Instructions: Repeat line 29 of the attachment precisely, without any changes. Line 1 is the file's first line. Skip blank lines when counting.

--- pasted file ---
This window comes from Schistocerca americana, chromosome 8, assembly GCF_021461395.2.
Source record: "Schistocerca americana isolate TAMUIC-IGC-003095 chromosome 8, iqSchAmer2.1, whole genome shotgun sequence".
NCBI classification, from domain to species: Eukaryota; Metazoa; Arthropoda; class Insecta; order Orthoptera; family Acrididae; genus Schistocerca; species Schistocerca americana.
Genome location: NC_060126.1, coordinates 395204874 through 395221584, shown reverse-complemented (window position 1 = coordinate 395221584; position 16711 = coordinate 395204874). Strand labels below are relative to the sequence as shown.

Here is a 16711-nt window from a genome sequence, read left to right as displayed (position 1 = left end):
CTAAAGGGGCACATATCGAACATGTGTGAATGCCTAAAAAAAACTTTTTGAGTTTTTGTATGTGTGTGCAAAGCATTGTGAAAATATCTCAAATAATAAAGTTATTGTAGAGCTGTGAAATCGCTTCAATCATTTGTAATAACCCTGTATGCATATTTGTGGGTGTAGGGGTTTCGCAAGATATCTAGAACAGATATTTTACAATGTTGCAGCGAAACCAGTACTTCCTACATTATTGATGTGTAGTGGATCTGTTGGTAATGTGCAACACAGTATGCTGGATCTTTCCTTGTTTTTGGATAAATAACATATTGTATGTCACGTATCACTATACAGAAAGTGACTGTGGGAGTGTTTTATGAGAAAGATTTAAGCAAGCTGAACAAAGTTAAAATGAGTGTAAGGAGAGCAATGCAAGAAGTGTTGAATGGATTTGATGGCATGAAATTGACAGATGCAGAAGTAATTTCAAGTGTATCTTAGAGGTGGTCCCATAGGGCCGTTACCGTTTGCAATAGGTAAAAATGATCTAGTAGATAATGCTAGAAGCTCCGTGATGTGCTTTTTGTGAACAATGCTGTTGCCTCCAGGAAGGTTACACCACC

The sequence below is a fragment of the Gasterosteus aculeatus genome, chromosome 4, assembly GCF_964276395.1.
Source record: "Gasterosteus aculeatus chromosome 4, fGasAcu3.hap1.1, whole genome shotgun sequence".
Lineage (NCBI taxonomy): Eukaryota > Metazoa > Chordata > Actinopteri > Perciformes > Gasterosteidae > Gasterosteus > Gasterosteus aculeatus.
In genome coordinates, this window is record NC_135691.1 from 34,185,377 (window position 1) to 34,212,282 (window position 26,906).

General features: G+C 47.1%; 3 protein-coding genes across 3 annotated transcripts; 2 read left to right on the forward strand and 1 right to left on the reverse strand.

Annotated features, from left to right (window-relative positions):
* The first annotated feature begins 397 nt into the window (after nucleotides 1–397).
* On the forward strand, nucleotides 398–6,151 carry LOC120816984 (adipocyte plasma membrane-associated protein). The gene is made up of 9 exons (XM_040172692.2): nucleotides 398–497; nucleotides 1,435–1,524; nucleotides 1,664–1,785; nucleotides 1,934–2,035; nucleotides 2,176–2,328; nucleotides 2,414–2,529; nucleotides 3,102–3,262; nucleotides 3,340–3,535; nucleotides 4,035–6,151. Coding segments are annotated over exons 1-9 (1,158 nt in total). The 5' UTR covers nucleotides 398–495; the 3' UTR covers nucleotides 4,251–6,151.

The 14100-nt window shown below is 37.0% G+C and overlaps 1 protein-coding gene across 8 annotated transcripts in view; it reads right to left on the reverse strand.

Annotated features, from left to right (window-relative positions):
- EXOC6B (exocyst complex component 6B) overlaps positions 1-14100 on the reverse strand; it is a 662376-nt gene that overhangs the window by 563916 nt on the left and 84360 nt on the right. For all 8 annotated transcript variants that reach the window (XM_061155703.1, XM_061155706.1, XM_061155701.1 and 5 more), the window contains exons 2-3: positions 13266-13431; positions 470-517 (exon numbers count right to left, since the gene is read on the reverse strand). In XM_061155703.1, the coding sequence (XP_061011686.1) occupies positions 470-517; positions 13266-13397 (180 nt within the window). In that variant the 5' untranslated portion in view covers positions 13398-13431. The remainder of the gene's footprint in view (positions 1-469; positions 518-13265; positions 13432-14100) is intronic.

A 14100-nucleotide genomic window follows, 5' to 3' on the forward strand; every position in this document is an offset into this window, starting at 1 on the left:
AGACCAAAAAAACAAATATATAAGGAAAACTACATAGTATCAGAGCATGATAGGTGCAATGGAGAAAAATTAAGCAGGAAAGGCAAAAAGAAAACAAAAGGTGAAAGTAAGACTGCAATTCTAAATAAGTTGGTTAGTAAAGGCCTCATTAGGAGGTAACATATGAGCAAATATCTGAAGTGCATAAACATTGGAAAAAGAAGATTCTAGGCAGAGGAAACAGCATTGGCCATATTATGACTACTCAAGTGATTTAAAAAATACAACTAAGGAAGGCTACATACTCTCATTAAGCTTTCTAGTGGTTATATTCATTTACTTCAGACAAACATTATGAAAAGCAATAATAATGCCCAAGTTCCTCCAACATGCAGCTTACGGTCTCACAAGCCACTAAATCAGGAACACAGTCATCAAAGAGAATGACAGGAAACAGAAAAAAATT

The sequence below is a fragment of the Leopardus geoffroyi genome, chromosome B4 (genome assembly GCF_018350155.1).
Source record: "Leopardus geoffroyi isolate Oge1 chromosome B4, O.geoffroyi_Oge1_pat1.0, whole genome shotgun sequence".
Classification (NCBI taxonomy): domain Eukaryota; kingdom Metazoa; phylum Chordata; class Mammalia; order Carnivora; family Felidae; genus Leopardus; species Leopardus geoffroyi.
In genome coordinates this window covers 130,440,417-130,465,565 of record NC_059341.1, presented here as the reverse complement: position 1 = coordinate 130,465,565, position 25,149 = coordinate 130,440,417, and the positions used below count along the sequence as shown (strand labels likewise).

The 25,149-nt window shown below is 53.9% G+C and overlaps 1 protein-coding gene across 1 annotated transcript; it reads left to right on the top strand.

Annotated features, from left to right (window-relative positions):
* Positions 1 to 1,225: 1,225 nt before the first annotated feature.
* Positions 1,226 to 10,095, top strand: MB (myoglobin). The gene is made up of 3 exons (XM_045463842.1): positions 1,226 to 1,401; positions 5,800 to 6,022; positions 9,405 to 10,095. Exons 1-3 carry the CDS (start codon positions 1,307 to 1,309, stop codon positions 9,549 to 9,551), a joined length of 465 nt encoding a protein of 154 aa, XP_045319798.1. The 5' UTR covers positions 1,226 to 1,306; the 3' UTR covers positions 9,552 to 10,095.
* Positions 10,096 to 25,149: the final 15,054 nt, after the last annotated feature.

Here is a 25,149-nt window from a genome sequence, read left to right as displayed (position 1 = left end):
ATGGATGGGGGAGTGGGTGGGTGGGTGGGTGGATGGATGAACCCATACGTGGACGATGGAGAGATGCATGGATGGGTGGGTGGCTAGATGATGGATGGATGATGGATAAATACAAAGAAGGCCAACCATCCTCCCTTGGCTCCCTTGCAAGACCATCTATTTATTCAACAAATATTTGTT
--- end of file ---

Here is a 25,149-nt window from a genome sequence, read left to right as displayed (position 1 = left end):